Second rider: contempt

Contempt is any sign of disrespect for another person. It often includes comments whose purpose is to offend, or even insults. Contempt is also observed in more subtle and indirect ways, such as rolling your eyes or releasing insults disguised as jokes.

How to overcome contempt

Contempt arises from a lack of interest in the other person. When you discover that you do not enjoy being with someone or that you do not admire her – perhaps there are things about him or her that used to be interesting or charming and have lost their shine – contempt can unexpectedly surface.

If your selflessness is inevitable and the relationship is not going anywhere, then you need to focus on working on the relationship itself. Those who manage their relationships well have been able to see the benefit of establishing many connections , even with people they don't care about. In the immortal words of Abraham Lincoln: “I don't like that man. I have to know him better.”

Third rider: defensive attitude

Denying responsibility for our actions, making excuses, refuting a complaint with another and other defensive attitudes are problematic, since they prevent a conflict from reaching any kind of resolution. The defensive attitude only accelerates the tension between two parties, and makes it difficult to concentrate on the larger issues that need to be resolved.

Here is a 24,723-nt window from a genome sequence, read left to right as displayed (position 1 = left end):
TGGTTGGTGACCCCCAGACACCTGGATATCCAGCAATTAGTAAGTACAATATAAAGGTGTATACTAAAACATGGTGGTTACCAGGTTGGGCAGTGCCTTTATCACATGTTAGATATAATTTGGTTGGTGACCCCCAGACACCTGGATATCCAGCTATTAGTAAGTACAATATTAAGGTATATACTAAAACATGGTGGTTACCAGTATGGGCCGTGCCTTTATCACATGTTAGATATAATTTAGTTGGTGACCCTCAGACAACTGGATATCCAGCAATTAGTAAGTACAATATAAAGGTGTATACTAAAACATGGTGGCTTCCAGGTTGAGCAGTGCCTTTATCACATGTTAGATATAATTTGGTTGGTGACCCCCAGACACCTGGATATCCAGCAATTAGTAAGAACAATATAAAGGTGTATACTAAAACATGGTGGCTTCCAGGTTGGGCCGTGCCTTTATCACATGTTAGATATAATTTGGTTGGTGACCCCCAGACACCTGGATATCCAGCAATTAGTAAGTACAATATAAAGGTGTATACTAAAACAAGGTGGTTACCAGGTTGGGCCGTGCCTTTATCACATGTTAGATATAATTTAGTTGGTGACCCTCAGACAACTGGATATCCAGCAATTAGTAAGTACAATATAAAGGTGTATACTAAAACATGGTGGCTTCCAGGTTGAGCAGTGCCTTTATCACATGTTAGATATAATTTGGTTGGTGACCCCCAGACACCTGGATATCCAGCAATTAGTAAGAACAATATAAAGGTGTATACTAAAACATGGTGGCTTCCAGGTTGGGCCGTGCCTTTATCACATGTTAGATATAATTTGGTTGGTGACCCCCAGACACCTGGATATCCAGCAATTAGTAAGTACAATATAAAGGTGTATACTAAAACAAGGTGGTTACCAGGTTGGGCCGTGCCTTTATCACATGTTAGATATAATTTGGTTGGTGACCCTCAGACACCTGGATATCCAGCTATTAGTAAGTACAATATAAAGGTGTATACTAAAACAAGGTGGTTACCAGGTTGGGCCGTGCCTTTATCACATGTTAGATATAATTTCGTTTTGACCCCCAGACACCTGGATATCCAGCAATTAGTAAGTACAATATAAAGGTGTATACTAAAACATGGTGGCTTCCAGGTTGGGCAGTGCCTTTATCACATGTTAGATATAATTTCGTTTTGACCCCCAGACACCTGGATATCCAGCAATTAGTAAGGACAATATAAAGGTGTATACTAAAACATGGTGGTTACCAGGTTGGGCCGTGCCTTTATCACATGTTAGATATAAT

How to overcome the defensive attitude

To overcome the defensive attitude, you must be willing to listen carefully to the other person's complaints, even if you don't see things the same way. This does not mean you have to agree. However, this vision allows you to fully understand the perspective of the other person and work together to resolve the conflict . It is very important that you learn to remain calm. Once you understand why the other person feels bad, it is much easier to find common ground.

Fourth rider: obstructionism

When a person refuses to respond and ends an argument, remains silent, is emotionally distant or completely ignores the other person, creates a stone wall. This attitude is otherwise problematic, as it aggravates the ignored person and prevents both parties from resolving the conflict.

How to overcome the stone wall

The key to overcoming obstructionism is to participate in the discussion. If you are putting up a wall because circumstances overwhelm you, let the other person know how you feel and ask for some time to think before continuing the discussion. Maintain eye contact and a firm posture , and move your head so that the other person knows that you are interested and listen to it even when you have nothing to say.

If you have made this practice a habit, it is time for you to realize that participating in discussions and working together to resolve a conflict are the only ways to prevent your relationships from falling apart.